Archive for Thursday, July 25, 1996


July 25, 1996


William Franco Garcia was convicted for his part in a March 31 gang-related shooting.

and Matt Gowen

An 18-year-old Topeka man was convicted Wednesday night of two felonies in a March 31 gang-related shooting in Lawrence.

After jury deliberations of more than six hours, William Franco Garcia was found guilty of attempted voluntary manslaughter. The conviction carries less severe penalties than Garcia's original charge of attempted second-degree murder.

Garcia also was found guilty of criminal possession of a firearm. He was acquitted of an aggravated assault charge.

During deliberations, jurors asked that a portion of Anthony Wisdom's testimony be read back to them. Wisdom was shot in the right leg by Garcia during a fight at a party.

"We considered each charge individually and based our judgment on the law," the jury's foreman said after the verdict.

He said the jury chose to convict Garcia of manslaughter because "there was considerable confusion about the sequence of events" and that an attempted-murder conviction was difficult with such confusion.

Garcia's attorney, Randy McGrath, spoke of the confusion in his closing arguments.

"Will you please just give us a straight story?" McGrath said he asked of certain witnesses to the shooting.

Douglas County Assistant Dist. Atty. Jerry Little, the prosecuting attorney, said there should be little confusion about Garcia and the shooting.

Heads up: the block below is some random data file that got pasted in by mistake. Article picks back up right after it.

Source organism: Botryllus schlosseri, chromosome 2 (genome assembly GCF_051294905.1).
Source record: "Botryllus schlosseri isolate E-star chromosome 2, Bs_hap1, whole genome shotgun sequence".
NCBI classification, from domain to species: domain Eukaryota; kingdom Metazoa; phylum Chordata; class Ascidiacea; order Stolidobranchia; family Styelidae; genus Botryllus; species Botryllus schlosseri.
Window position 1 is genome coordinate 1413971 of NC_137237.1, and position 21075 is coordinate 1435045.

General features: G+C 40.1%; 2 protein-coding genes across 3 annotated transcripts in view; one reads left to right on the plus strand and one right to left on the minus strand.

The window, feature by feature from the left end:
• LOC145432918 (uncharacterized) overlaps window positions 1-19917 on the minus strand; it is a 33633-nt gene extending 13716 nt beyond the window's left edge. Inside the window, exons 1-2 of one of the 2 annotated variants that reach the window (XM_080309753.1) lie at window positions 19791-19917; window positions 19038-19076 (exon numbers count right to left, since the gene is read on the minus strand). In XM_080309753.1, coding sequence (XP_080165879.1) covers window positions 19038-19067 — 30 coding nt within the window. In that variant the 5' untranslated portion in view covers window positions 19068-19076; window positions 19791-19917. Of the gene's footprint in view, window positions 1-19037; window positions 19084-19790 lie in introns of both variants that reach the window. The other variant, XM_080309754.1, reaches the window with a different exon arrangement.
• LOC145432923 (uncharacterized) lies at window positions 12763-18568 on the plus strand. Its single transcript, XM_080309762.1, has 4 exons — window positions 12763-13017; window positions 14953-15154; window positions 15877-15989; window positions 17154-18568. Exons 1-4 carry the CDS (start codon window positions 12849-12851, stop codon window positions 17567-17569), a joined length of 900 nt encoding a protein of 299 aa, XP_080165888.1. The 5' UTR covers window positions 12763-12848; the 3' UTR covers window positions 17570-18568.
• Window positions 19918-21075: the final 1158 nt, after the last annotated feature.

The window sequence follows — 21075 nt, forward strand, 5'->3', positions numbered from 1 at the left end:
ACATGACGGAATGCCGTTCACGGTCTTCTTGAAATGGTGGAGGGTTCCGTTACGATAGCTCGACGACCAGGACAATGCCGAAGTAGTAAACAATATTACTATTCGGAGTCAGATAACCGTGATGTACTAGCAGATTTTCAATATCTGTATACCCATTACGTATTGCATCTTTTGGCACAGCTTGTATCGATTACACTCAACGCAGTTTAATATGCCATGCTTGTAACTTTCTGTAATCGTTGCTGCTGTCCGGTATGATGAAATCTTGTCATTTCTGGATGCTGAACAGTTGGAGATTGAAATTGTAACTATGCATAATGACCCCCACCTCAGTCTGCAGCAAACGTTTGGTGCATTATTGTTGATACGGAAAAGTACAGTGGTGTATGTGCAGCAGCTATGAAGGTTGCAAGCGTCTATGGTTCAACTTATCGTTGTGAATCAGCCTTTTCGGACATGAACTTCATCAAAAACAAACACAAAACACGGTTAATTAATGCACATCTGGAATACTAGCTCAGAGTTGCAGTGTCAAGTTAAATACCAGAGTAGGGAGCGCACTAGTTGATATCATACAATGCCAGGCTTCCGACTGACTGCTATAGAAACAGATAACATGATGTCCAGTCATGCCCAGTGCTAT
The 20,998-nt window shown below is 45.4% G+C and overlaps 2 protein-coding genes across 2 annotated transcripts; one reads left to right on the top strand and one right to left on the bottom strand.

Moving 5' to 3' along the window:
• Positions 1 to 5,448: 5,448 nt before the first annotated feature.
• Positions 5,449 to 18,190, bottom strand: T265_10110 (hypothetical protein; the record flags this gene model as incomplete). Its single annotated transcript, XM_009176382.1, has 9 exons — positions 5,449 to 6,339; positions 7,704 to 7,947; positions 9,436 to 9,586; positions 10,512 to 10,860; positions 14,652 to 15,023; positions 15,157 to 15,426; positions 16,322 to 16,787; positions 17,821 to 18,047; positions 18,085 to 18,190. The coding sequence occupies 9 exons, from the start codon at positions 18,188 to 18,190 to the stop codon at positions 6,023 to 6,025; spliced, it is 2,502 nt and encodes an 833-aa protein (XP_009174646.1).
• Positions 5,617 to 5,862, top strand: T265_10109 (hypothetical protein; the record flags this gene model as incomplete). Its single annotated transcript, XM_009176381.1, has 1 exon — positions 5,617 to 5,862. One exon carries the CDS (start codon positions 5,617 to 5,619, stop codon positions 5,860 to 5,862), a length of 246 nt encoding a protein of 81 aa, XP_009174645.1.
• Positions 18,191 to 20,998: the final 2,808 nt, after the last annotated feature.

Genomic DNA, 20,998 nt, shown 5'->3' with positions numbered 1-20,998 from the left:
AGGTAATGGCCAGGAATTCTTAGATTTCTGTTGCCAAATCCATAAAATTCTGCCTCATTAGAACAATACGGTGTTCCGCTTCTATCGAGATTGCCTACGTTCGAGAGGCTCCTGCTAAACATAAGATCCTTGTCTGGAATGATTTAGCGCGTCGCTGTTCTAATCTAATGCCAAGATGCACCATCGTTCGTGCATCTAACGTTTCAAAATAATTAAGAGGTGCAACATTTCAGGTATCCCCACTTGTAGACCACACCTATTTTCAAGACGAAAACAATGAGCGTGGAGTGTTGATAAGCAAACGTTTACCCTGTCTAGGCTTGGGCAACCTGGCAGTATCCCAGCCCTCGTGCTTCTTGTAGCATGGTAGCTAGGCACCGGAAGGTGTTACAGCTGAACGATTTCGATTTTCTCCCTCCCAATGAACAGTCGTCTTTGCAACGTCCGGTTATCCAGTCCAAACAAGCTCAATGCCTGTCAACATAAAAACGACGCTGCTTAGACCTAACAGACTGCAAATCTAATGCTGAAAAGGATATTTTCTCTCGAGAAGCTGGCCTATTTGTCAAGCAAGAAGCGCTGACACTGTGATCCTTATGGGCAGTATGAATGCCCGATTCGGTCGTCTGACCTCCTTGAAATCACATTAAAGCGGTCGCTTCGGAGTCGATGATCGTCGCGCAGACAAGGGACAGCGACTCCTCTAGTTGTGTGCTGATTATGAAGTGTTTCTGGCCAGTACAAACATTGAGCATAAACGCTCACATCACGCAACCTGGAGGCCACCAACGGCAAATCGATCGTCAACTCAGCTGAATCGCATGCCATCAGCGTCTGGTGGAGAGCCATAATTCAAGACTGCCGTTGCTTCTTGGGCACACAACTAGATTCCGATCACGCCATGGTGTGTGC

"His intent was to attempt to kill those people," Little told jurors during closing arguments.

Garcia could face 38 to 159 months in prison on the two convictions. Sentencing was set for 1:30 p.m. Sept. 20.

Garcia shot Wisdom during a party at Eddingham Place apartments in the 1400 block of Eddingham Drive. Authorities have said that about 50 people, many of them gang members, were at the party. Wisdom has said he was not in a gang.

The shooting has led to several retaliatory incidents involving gangs, police said.

The jury foreman said increased gang activity had nothing to do with the four-man, eight-woman panel's decision.

"No. It was irrelevant to our decision," he said.

"I think it is a fair verdict and it sends a message ... that this community will not tolerate gang activity," Little said.

McGrath disagreed.

"I don't believe criminal convictions send messages," McGrath said. "If anyone in the district attorney's office thinks it sends a message, I really think they're kidding themselves."

McGrath added that Garcia's conviction will not stop youths from carrying guns.

Though his client was convicted of a lesser charge, McGrath said he had mixed feelings about the verdict.

"I'm disappointed -- I thought he had a shot at getting acquitted," he said.

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